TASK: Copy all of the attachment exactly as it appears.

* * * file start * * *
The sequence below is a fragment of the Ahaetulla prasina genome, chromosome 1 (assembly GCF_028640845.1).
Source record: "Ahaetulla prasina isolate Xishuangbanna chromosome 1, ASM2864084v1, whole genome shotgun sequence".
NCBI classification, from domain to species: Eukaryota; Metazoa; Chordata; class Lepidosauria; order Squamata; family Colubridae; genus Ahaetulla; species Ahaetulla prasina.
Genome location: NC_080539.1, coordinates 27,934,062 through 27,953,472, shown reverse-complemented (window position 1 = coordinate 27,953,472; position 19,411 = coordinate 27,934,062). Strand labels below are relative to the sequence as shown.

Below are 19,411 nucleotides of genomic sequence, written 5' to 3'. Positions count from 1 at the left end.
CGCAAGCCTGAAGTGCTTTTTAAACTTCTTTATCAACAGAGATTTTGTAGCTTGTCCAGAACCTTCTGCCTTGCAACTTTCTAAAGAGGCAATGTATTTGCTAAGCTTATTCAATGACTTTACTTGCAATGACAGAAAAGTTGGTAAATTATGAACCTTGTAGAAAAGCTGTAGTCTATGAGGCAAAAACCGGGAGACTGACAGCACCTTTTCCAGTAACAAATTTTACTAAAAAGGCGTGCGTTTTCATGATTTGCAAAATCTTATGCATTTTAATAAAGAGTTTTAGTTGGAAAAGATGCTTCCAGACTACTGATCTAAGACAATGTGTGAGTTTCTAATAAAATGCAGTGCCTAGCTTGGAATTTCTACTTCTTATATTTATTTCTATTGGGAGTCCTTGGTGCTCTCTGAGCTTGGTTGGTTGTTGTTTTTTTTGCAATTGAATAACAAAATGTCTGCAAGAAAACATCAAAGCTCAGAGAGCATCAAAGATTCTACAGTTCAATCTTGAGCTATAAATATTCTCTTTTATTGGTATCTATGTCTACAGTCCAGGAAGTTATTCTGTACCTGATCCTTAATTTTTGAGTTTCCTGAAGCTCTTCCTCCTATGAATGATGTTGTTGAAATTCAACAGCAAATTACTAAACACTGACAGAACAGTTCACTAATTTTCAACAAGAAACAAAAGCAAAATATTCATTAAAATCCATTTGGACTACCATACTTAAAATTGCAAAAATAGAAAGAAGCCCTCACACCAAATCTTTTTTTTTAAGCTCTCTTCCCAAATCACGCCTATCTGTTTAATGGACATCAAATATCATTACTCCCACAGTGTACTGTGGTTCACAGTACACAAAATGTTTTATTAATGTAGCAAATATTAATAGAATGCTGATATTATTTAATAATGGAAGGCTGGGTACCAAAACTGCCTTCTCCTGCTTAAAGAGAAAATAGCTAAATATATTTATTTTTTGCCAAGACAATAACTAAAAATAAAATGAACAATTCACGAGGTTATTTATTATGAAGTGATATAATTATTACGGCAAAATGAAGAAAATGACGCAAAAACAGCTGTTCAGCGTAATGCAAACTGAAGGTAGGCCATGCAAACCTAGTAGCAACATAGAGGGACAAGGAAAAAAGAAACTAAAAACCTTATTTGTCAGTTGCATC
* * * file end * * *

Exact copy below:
The sequence below is a fragment of the Ahaetulla prasina genome, chromosome 1 (assembly GCF_028640845.1).
Source record: "Ahaetulla prasina isolate Xishuangbanna chromosome 1, ASM2864084v1, whole genome shotgun sequence".
NCBI classification, from domain to species: Eukaryota; Metazoa; Chordata; class Lepidosauria; order Squamata; family Colubridae; genus Ahaetulla; species Ahaetulla prasina.
Genome location: NC_080539.1, coordinates 27,934,062 through 27,953,472, shown reverse-complemented (window position 1 = coordinate 27,953,472; position 19,411 = coordinate 27,934,062). Strand labels below are relative to the sequence as shown.

Below are 19,411 nucleotides of genomic sequence, written 5' to 3'. Positions count from 1 at the left end.
CGCAAGCCTGAAGTGCTTTTTAAACTTCTTTATCAACAGAGATTTTGTAGCTTGTCCAGAACCTTCTGCCTTGCAACTTTCTAAAGAGGCAATGTATTTGCTAAGCTTATTCAATGACTTTACTTGCAATGACAGAAAAGTTGGTAAATTATGAACCTTGTAGAAAAGCTGTAGTCTATGAGGCAAAAACCGGGAGACTGACAGCACCTTTTCCAGTAACAAATTTTACTAAAAAGGCGTGCGTTTTCATGATTTGCAAAATCTTATGCATTTTAATAAAGAGTTTTAGTTGGAAAAGATGCTTCCAGACTACTGATCTAAGACAATGTGTGAGTTTCTAATAAAATGCAGTGCCTAGCTTGGAATTTCTACTTCTTATATTTATTTCTATTGGGAGTCCTTGGTGCTCTCTGAGCTTGGTTGGTTGTTGTTTTTTTTGCAATTGAATAACAAAATGTCTGCAAGAAAACATCAAAGCTCAGAGAGCATCAAAGATTCTACAGTTCAATCTTGAGCTATAAATATTCTCTTTTATTGGTATCTATGTCTACAGTCCAGGAAGTTATTCTGTACCTGATCCTTAATTTTTGAGTTTCCTGAAGCTCTTCCTCCTATGAATGATGTTGTTGAAATTCAACAGCAAATTACTAAACACTGACAGAACAGTTCACTAATTTTCAACAAGAAACAAAAGCAAAATATTCATTAAAATCCATTTGGACTACCATACTTAAAATTGCAAAAATAGAAAGAAGCCCTCACACCAAATCTTTTTTTTTAAGCTCTCTTCCCAAATCACGCCTATCTGTTTAATGGACATCAAATATCATTACTCCCACAGTGTACTGTGGTTCACAGTACACAAAATGTTTTATTAATGTAGCAAATATTAATAGAATGCTGATATTATTTAATAATGGAAGGCTGGGTACCAAAACTGCCTTCTCCTGCTTAAAGAGAAAATAGCTAAATATATTTATTTTTTGCCAAGACAATAACTAAAAATAAAATGAACAATTCACGAGGTTATTTATTATGAAGTGATATAATTATTACGGCAAAATGAAGAAAATGACGCAAAAACAGCTGTTCAGCGTAATGCAAACTGAAGGTAGGCCATGCAAACCTAGTAGCAACATAGAGGGACAAGGAAAAAAGAAACTAAAAACCTTATTTGTCAGTTGCATC